efore discussing the attle…… [Read More]

Bibliography

Azaryahu, Maoz and Kenneth E. Foote. "Historical Space as Narrative Medium: On the Configuration of Spatial Narratives of Time at Historical Sites." GeoJournal 73, no. 3

(2008): 179-194.

Barrow, G.W.S. The Kingdom of the Scots. Edinburgh: Edinburgh University Press, 2003.

Cowan, Edward. "William Wallace: The Choice of the Estates" in The Wallace Book .
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Great Gatsby A World of Illusion the

Words: 2281 Length: 6 Pages Document Type: Essay Paper #: 25308456

Great Gatsby: A orld of Illusion

The 1920s were a time of change for America. The war was over and America was ready for some fun. The poor lived in a world of little opportunity and destitution, while the rich threw lavish parties in exquisite gardens. These parties were portrayed in magazines and the lives of the rich and famous were everywhere. These glimpses into the lives of the rich provided food for fantasy in the minds of those less fortunate. They wanted to be like them and to have all of the material things that symbolized their fortune in life. However, behind this public image of grandeur was a corrupt world built on deception and deceit. Greed was the master of destiny. The contrast between the "American Dream" and reality is the central theme of the Great Gatsby. Gatsby represented the ideals and attitudes of an era. He stands…… [Read More]

Works Cited

Bewley, Marius. Scott Fitzgerald's Criticism of America. Sewanee Review, LXII., Spring 1954. University of the South.

Burnam, Tom. The Eyes of Dr. Eckleburg: A Re-examination of The Great Gatsby. College English. October 1952. National Council of Teachers of English.

Dyson, A.E., The Great Gatsby: Thirty-Six Years After. Modern Fiction Studies VII, Spring 1961. Purdue Research Foundation.

Fitzgerald, F. Scott. Mizener, Arthur (Ed.) A Collection of Critical Essays. Prentice-Hall Inc., Englewood Cliffs, N.J. 1963.
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Dubus and Killings the Meanings of Masculinity

Words: 1368 Length: 4 Pages Document Type: Essay Paper #: 66904252

Killings" is set in a blue-collar New England town along the Merrimack. It is a vision of a somewhat isolated community -- outside of time, not supported by a sense of law or order or justice. Murder essentially goes unpunished -- which is why the main character, Matt, takes the "law" into his own hands and murders Strout, the man who killed his son. Matt, used to taking matters into his own hands, as a man from a blue collar town, feels justified in this killing -- just as justified as Strout felt in killing Matt's son, who was sleeping with Strout's estranged wife. hile Strout's killing of Matt was based on passion (Strout's passion to repossess his wife and let no other have her), Matt's killing of Strout is based on grief and a desire for vengeance (his son is dead yet Strout is free to walk the streets…… [Read More]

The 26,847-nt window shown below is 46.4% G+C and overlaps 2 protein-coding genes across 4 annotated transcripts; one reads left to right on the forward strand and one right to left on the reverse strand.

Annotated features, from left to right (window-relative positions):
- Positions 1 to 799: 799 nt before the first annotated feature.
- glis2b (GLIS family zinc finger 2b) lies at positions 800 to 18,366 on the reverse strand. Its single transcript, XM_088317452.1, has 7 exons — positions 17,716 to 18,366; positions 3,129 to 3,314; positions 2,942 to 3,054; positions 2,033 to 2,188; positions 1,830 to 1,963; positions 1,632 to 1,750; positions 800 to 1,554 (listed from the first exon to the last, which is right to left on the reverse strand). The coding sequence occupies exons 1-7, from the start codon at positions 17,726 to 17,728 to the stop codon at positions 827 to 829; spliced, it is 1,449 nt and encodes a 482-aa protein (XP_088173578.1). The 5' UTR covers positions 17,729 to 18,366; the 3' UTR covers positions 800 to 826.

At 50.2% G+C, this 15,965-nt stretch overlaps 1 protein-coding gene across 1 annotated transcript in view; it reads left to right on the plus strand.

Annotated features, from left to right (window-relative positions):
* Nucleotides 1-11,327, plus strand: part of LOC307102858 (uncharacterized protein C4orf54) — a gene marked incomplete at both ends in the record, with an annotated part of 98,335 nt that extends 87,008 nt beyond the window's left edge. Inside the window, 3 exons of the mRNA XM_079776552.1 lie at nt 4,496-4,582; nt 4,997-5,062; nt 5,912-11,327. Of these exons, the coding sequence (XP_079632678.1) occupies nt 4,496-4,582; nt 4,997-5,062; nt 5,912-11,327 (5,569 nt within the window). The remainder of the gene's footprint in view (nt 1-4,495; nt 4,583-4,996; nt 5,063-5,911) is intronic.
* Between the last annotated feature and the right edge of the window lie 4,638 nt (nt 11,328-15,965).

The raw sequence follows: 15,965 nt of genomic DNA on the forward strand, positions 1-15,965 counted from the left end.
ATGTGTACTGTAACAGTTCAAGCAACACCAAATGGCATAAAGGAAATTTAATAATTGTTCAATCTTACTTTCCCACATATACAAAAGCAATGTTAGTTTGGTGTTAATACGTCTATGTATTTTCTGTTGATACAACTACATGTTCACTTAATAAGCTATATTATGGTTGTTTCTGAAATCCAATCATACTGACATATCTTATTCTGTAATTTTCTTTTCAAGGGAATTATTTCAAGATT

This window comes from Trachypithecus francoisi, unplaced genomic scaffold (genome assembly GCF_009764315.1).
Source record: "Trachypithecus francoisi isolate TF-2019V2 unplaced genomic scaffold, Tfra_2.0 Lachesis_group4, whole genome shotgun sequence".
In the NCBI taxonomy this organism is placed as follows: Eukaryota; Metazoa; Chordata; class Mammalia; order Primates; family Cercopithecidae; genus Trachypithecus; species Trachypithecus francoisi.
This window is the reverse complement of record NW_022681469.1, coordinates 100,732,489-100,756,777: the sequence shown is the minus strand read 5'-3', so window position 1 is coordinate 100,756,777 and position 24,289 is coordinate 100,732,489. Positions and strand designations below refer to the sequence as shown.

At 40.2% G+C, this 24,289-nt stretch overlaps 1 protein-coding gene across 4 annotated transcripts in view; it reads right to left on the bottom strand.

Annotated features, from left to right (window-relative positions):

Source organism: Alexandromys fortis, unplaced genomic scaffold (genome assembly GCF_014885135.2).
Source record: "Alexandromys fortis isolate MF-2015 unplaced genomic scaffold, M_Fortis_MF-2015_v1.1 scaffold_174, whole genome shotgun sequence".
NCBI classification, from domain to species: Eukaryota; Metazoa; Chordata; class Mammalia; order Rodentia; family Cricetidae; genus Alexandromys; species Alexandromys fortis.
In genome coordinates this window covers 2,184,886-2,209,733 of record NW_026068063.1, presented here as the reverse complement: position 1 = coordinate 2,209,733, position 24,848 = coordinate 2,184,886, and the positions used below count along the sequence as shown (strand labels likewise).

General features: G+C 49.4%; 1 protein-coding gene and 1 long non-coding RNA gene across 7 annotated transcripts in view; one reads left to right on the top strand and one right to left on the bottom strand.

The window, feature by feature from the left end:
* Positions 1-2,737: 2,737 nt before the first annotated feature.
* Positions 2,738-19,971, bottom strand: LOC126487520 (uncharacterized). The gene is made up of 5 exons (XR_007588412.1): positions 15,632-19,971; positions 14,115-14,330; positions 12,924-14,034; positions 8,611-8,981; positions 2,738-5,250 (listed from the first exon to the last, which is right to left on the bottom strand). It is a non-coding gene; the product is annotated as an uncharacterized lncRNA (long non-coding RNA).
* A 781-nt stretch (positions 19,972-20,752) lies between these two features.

Works Cited

Dubus, Andre. "Killings." Web. 12 October 2015.

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Saw the Birth of a

Words: 870 Length: 3 Pages Document Type: Essay Paper #: 16151635



n terms of the definition for prejudice being a preconceived idea, that was indeed the case. Men, in that day and age, were far more protective of their property, in this instance their brides, than U.S. citizens are today. That's exactly right; men considered their wives as property. Women more than willingly presumed the role. The occupants of the United States, as opposed to these has-been literary stars or playwrights, right along with any human alive advocating an activist pro-feminist stance, portray the odd-man-out or nonconformist in consideration to nearly every other nation in the world.

n regard to the females in Shakespeare's plays, however, in spite of the fact that Shakespeare sketched female characters into his plays (i.e., Lady Macbeth from Macbeth; Desdemona of Othello), male actors portrayed the female characters. Actresses were not in Shakespearean plays because they were protected by fathers or husbands. At this day and…… [Read More]

In regard to the females in Shakespeare's plays, however, in spite of the fact that Shakespeare sketched female characters into his plays (i.e., Lady Macbeth from Macbeth; Desdemona of Othello), male actors portrayed the female characters. Actresses were not in Shakespearean plays because they were protected by fathers or husbands. At this day and age, we do not comprehend this. In fact, we typically observe it as an unacceptable prejudice, discrimination, or bigotry. During that time, women were regarded as the pedestals as well as breeders. The first point concerns human biology; men are visual as well as guardians or protectors.